Really strong character writing for Amber and Marina. Mariah and co. are okay, but feel ultimately feel superfluous.
I really enjoyed the setting and how the landmarks often functioned as set pieces for key emotional moments rather than just being neat attractions. Zion and the Valley of Fire were particularly effective.
Pacing feels right, and particularly impressive since the story's dramatic crux is dropped around halfway through and the reader is trusted to care for the characters and their relationships maintaining interest. It's not like goals are dropped, but things slow down quite a bit. It did lead to this cool meta moment, though, where the characters' anxieties about moving on reflected my own anxiety about the story ending.
Really effective. Can see it being therapeutic to some degree. Love the way the game builds up to the final chapter by creating scenarios that are specific to practice with before presenting you with something that has the potential to be really personal.
I really love when people capture moments of anxiety that I wouldn't get to experience otherwise. This is short and totally worth your time. I hope KitKatz puts out more stuff.
A frustrating first impression. The first scene dumps waaaayyy too much information, and Autumn lacks dimension until Theo comes onto the scene. The character writing here has occasional highlights, but it's too on the nose with its themes and too overwhelming with its setting for me to engage.
Moving to Edelie's perspective is better, especially since the writing does a better job at handling its description of the setting. But the self-awareness is so close to a deal-breaker, especially when the antagonist is introduced. There's some stuff that feels anachronistic (or at least makes me wonder why it belongs in this setting).
I'm interested in everyone except Nick, and it's gonna be hard to redeem a character this tropey. There's also something kinda icky when you remember that they're in rehab and receiving assistance from a really superficial lead that I occasionally hate. It also makes me wonder if his sister complex is going to be recontextualized as an actual mental-health issue. Playing as a character who so casually judges marginalized people just made this kinda unpleasant. At the same time, Edelie feels like the most layered character, with persistent nationalist subtext in her thoughts that I hope the author challenges.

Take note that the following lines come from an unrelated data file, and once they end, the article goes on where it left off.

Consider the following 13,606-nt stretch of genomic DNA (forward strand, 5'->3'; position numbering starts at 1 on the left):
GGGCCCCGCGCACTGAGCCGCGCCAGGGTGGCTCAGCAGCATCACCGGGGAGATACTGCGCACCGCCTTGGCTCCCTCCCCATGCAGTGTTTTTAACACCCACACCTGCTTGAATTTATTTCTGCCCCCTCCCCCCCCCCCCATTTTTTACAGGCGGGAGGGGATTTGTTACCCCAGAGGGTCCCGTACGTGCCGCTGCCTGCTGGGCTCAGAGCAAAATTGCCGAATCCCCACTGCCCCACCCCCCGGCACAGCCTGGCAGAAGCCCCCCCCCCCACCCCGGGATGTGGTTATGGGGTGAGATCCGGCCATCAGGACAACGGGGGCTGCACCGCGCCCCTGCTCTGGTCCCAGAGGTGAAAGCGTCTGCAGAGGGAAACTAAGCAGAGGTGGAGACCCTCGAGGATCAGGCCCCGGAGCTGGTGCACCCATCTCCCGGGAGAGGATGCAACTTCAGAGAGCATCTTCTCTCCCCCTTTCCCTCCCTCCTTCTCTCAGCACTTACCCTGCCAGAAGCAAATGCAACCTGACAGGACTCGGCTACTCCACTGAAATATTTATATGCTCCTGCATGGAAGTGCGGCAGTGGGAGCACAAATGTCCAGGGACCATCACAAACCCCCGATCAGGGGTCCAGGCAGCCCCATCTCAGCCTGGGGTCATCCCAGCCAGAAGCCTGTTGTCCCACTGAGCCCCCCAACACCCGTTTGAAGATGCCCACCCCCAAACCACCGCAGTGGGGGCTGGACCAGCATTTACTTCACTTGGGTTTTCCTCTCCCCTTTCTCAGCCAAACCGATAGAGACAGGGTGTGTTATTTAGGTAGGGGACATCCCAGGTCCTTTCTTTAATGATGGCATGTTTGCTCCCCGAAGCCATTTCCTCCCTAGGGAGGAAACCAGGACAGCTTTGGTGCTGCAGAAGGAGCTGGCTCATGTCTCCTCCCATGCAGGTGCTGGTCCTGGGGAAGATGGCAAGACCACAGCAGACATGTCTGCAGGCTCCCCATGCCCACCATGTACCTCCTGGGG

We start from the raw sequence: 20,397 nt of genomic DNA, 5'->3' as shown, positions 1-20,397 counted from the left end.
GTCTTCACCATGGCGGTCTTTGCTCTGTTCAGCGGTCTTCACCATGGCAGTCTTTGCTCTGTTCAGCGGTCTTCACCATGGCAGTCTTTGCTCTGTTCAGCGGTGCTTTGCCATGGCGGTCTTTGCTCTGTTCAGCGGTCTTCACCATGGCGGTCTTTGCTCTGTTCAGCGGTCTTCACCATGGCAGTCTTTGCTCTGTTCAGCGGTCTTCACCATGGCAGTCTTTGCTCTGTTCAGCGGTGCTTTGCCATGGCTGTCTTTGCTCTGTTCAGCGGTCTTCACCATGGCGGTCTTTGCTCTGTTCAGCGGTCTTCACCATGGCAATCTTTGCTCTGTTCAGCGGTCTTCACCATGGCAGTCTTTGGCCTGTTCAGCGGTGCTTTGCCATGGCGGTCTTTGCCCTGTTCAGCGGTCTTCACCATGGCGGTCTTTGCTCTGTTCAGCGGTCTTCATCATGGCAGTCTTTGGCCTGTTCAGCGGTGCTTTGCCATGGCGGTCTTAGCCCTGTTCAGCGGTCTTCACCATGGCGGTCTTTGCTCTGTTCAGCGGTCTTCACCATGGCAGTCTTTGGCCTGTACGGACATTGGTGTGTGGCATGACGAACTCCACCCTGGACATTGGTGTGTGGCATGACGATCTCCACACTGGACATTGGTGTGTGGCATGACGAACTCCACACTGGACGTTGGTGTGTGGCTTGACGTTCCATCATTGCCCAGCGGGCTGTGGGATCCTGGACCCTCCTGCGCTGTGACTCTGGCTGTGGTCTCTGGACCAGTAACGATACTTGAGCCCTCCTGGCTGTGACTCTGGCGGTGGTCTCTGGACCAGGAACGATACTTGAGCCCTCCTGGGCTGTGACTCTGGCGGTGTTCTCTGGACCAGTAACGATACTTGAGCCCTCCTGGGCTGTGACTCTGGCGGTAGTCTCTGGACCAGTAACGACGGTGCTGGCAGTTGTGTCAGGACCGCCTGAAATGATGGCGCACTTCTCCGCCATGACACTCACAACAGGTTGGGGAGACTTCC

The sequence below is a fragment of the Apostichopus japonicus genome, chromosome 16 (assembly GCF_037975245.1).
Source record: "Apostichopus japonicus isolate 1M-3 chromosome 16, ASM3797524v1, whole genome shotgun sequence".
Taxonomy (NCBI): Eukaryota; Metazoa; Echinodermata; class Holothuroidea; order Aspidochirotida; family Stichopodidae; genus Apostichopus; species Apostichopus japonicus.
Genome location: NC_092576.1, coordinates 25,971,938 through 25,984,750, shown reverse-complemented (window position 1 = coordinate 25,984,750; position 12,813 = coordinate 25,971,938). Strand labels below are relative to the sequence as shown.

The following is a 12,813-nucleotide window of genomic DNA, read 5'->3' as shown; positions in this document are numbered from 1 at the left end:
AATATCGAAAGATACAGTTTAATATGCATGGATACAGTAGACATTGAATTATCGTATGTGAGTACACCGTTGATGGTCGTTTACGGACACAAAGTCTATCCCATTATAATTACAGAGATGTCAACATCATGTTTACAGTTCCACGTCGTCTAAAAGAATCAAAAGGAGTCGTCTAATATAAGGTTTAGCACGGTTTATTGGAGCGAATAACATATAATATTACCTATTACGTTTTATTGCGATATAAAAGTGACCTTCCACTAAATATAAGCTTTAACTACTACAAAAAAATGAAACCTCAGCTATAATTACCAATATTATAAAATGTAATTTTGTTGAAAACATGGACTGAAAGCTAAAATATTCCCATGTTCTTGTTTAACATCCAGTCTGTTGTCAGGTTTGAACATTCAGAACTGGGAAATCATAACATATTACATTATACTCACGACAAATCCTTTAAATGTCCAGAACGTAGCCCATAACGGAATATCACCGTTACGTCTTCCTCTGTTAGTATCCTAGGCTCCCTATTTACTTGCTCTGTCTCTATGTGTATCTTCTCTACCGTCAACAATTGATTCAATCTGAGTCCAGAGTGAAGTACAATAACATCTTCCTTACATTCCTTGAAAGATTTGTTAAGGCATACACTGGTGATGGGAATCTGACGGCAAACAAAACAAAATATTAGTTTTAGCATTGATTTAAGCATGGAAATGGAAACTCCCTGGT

Might play the full thing if it's free.
Really cute. Like SUPER cute. And pretty. I had a lot of fun with this one since its filled with heart. The characters feel alive and distinct, and I also think it's a great example of how character portraits can be simplified while still remaining attractive in order to create a lot of energy.
Short and sweet. Great conversation between Dylan and Sam, though I find their voices a bit hard to distinguish. Sam's musings about darkness are great, but the resolution is too abrupt. It might feel better if they found something to talk about that eased their nerves before they went to sleep.
VA-11 Hall-A is easily one of my favorite games. Its themes are kinda fucking me up at the moment, but its character writing will be what continues to resonate with me, I think. I think the levity with which Dorothy speaks of sexual assault is equally frustrating and compelling when read as a way of using humor to deflect. It also gets pretty memey at points. But aside from those things, I have few complaints. Every conversation is compelling, and I recommend savoring it for as long as possible.
Aevee's prose is stellar, as always. Mia's art is pretty expressive, but it really shines when shit gets real and works in tandem with the prose to create something unsettling and tragic.
Mia has a lot of great stuff to say about queer artists and how their work connects (or fails to) with other queer people. I think she talks about it on Woodland Secrets here, but I can't remember the specific episode.
Overall, I loved the experience, but mainly for the ride. The experiences here are too personal to resonate with me.